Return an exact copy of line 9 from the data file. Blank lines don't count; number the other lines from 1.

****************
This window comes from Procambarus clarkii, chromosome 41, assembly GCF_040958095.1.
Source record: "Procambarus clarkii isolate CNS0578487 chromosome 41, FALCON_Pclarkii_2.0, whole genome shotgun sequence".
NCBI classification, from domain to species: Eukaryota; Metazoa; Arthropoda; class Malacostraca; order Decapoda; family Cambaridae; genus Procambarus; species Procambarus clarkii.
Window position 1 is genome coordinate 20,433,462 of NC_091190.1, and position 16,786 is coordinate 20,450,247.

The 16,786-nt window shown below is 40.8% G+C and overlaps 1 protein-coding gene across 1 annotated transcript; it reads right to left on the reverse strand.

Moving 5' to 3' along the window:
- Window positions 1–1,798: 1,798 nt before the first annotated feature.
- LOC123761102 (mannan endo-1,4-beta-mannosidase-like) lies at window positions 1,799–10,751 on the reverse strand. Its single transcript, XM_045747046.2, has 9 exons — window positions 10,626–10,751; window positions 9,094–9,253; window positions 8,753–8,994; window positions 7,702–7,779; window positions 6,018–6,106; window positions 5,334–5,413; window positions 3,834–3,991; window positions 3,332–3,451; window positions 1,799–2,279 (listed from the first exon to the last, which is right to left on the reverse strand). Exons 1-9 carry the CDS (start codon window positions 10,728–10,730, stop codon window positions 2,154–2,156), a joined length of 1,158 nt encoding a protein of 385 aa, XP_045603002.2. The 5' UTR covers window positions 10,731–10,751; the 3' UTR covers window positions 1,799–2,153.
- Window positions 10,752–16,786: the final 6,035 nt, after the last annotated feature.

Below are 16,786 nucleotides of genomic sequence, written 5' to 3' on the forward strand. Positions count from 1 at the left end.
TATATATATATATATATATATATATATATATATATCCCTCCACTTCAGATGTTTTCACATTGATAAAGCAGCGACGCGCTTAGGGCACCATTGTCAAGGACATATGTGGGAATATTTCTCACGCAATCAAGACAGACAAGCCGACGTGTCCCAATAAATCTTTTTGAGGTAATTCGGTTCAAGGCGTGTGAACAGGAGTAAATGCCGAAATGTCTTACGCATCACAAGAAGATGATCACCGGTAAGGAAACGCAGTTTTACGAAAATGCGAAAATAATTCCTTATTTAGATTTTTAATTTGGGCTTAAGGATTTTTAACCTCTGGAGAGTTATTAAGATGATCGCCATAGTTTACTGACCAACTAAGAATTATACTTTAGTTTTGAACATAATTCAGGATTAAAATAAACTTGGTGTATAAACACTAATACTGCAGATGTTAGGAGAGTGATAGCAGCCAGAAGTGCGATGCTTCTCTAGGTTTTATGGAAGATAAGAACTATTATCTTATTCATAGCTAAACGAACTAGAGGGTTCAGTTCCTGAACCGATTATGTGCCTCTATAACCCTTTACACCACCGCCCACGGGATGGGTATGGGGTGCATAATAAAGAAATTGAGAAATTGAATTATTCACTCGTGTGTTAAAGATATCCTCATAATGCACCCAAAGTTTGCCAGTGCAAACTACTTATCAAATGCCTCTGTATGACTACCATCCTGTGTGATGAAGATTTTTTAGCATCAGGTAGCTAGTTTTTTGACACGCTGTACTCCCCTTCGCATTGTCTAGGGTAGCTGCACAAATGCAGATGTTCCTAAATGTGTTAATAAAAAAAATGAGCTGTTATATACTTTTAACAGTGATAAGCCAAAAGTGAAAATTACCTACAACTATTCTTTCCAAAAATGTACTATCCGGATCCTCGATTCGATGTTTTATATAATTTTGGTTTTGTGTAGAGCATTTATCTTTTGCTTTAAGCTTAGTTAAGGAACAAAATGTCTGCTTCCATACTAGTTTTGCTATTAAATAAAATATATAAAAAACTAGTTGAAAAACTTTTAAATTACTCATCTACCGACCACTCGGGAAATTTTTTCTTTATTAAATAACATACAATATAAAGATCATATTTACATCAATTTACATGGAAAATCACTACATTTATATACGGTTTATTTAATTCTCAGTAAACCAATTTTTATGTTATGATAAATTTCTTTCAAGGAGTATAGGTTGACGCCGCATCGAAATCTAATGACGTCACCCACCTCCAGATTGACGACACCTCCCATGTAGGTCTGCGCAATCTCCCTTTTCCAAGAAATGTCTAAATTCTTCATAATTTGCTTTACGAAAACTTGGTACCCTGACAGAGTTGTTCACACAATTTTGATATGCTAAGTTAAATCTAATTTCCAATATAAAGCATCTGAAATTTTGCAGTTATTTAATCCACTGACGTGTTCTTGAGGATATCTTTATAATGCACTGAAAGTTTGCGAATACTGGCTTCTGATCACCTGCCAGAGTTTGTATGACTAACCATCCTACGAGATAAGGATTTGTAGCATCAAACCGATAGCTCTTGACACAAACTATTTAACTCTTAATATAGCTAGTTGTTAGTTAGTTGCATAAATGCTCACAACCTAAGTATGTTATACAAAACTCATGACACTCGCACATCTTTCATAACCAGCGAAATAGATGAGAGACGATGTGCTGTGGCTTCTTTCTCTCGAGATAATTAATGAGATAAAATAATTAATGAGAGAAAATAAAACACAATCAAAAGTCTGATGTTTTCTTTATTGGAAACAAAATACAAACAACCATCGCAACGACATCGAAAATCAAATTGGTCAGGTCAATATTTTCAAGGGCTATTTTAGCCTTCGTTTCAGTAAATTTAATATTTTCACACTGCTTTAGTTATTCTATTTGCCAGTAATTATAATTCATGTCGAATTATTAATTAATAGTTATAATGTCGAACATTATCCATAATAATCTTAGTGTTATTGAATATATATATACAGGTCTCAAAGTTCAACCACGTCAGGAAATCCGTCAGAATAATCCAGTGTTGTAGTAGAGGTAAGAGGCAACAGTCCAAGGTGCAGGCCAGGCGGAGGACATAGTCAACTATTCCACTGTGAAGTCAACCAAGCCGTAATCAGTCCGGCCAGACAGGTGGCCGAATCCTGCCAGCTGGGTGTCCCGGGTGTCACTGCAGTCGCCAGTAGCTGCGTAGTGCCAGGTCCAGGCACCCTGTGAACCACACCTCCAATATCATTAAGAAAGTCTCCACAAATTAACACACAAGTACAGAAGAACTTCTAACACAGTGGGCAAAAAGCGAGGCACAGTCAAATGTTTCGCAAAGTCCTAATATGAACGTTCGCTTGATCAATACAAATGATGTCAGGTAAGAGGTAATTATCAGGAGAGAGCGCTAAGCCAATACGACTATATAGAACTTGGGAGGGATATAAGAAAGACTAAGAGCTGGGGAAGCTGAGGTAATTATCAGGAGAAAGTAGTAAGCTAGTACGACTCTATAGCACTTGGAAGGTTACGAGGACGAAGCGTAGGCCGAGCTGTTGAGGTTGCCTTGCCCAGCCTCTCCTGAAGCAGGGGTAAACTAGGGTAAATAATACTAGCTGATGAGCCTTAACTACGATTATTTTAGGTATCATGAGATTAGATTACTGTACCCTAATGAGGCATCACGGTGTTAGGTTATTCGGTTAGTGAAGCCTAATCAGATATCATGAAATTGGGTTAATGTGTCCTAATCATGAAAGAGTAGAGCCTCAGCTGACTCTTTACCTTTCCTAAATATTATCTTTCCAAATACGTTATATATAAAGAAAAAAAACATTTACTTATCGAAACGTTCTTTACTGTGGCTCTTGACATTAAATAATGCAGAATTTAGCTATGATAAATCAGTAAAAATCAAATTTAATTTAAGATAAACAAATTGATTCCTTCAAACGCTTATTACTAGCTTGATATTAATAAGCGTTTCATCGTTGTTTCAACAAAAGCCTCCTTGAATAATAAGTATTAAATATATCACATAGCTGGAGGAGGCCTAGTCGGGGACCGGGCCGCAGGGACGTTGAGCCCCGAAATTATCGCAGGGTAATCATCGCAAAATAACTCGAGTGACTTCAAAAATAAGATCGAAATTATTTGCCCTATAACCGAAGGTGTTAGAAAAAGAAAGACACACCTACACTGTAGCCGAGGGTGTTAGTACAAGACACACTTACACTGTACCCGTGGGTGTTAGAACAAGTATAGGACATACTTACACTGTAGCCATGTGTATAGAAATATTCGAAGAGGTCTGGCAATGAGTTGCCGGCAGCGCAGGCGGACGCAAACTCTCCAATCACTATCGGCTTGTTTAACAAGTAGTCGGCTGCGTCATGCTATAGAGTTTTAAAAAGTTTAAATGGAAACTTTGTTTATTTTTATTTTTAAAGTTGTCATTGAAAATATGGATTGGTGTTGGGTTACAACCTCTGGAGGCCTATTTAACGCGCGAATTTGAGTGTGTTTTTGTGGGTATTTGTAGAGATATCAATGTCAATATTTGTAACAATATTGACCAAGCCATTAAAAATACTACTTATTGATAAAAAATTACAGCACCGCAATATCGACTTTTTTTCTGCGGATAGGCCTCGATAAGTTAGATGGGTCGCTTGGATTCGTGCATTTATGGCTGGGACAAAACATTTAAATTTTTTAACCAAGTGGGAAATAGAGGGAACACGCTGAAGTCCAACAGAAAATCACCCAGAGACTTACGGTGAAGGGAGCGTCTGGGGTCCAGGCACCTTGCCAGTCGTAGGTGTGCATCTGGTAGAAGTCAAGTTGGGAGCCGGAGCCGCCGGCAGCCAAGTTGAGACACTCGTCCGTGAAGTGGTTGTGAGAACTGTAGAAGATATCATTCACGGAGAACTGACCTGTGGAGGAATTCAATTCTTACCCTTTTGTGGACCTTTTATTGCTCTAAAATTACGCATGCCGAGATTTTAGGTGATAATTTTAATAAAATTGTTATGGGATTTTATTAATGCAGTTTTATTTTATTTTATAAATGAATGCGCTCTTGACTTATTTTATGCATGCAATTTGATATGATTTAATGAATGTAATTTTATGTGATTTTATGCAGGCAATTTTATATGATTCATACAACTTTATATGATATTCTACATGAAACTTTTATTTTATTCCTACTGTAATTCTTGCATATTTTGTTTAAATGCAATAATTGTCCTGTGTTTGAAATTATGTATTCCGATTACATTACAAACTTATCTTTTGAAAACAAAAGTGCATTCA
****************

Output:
- Window positions 10,752–16,786: the final 6,035 nt, after the last annotated feature.